• In the United States, California became the first US state to ban fur sales in 2019 following similar bans in cities including Los Angeles, San Francisco, Berkeley and West Hollywood. In 2020, legislators in Hawaii and Rhode Island introduced fur sales ban proposals. The town of Wellesley, Massachusetts, passed a fur sales ban last year.


Media contact: Leozette Roode, media and campaigns manager HSI/UK,, +27(0)713601104

Humane Society International / Europe

Grettel Delgadillo for HSI

BRUSSELS —Animal protection campaigners have called for the urgent closure of gaping loopholes in EU wildlife trade regulations that fail to prevent the trafficking of protected wild species.

At Stolen Wildlife, an online conference, Humane Society International/Europe and Pro Wildlife launched a report underlining the urgent need to criminalise the import and sale of illegally sourced wildlife. Additionally, John E. Scalon, former CITES[1] Secretary General and chair of the Global Initiative to End Wildlife Crime, advocated for a new protocol on the illicit trafficking of wildlife under the UN Convention Against Transnational Organised Crime (UNTOC). This would make the illicit trafficking in protected species a serious crime and create obligations for UN Members, including the EU, to take action.

In its recently adopted EU Biodiversity Strategy, the European Commission committed to revising the EU Action Plan against Wildlife Trafficking in 2021. However, loopholes mean that legal EU trade in wild species effectively rubberstamps wildlife trafficking.

Dr Sandra Altherr, founder of Pro Wildlife, noted:

“Our Stolen Wildlife report reveals that there is a substantial and systematic wildlife trafficking in species that are protected by national law, though not yet internationally protected by CITES. EU citizens are heavily involved in such smuggling activities. Once those animals have been successfully smuggled out of their country of origin, traffickers and their clients do not face any legal consequences, while their profits are often very high. The exotic pet trade in Europe is driving biodiversity loss and threatening the survival of species in other parts of the globe. The EU must act to close the legal loophole that permits this.”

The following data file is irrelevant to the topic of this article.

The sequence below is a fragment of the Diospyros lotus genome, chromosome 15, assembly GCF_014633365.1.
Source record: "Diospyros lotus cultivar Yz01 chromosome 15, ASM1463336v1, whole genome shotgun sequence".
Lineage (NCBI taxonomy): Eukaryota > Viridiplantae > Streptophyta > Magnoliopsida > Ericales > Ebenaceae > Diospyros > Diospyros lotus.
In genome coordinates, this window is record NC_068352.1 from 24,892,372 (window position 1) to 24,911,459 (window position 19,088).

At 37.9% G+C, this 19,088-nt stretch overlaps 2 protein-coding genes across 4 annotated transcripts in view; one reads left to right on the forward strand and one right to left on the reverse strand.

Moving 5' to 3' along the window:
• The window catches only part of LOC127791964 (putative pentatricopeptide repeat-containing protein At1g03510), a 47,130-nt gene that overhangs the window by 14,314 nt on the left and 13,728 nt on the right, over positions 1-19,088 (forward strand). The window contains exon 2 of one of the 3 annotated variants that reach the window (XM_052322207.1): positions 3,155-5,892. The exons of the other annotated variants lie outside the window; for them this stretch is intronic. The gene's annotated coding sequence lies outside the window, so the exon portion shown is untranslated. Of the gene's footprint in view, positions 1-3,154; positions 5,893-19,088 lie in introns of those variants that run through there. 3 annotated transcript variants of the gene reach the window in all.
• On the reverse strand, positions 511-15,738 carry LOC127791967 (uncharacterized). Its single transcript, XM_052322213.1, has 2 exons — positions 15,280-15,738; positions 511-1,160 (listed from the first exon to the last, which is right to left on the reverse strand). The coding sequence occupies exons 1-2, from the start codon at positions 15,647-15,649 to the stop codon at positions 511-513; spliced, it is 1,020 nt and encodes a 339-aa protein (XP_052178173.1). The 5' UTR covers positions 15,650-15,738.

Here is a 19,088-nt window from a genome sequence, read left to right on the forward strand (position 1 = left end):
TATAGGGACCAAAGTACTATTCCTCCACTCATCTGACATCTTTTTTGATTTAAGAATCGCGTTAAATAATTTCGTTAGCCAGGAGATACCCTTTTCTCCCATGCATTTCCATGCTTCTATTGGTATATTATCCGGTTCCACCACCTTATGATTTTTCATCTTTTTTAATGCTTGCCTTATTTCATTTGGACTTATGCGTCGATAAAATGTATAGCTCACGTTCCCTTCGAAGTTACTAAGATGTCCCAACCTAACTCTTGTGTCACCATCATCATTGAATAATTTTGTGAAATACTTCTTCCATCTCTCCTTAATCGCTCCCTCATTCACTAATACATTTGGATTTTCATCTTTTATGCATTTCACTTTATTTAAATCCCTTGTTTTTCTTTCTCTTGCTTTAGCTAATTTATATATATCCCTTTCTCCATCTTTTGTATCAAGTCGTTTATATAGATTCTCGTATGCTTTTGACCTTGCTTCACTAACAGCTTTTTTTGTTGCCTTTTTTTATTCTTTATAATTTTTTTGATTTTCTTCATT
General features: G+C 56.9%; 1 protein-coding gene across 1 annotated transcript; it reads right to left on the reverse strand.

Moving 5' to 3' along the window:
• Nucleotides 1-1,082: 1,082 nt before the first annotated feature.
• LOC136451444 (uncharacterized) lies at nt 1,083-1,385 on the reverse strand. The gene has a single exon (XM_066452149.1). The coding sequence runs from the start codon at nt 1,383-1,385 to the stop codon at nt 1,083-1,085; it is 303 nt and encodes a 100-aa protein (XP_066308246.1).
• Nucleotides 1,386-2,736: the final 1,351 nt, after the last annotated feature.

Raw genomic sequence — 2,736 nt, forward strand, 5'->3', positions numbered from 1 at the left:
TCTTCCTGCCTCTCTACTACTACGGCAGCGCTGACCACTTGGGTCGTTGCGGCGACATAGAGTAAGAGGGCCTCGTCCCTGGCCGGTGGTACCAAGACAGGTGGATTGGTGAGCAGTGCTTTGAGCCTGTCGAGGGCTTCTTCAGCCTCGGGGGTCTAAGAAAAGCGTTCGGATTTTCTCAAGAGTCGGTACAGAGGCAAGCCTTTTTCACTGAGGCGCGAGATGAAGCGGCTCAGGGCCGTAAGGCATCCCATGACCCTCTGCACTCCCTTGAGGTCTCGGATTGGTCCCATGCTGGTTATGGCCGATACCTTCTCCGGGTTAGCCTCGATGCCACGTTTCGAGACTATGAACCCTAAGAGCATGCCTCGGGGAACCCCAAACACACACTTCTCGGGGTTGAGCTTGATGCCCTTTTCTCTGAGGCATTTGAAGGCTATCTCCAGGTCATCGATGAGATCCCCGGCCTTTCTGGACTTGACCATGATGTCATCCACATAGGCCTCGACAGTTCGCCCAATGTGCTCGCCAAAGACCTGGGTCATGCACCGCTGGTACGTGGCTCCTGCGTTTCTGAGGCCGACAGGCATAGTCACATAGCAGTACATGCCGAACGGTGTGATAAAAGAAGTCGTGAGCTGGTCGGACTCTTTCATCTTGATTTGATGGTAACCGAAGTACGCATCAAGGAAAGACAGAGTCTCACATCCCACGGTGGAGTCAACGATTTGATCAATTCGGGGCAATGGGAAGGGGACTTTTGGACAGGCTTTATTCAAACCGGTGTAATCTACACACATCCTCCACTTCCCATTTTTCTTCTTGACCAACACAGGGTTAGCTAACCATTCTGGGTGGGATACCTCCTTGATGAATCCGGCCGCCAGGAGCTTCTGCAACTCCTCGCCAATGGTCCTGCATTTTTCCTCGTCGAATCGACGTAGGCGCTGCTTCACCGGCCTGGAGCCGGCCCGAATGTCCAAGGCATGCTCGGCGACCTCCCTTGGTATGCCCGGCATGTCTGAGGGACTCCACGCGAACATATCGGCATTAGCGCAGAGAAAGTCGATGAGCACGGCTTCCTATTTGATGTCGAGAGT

Dr Joanna Swabe, senior director of public affairs for Humane Society International/Europe, added:

“Make no mistake, we are in the midst of a wildlife smuggling crisis. From fascinating glass frogs from Costa Rica or highly threatened lizards from Sri Lanka, a myriad of species are being illegally shipped to Europe to supply the exotic pet trade. The presently legal EU trade in species taken in violation of the laws of other nations is tantamount to rubberstamping wildlife trafficking. Indeed, it speaks volumes that the former Secretary General of CITES believes that the current legal framework for combating wildlife crime and regulating the international wildlife trade is inadequate. In its programme, the current Portuguese Presidency of the Council of the EU cited combating the trafficking of protected species as one of its priorities. We therefore urge both the Council and the European Parliament to exert pressure on the Commission to take decisive legislative action to end all wildlife trafficking.”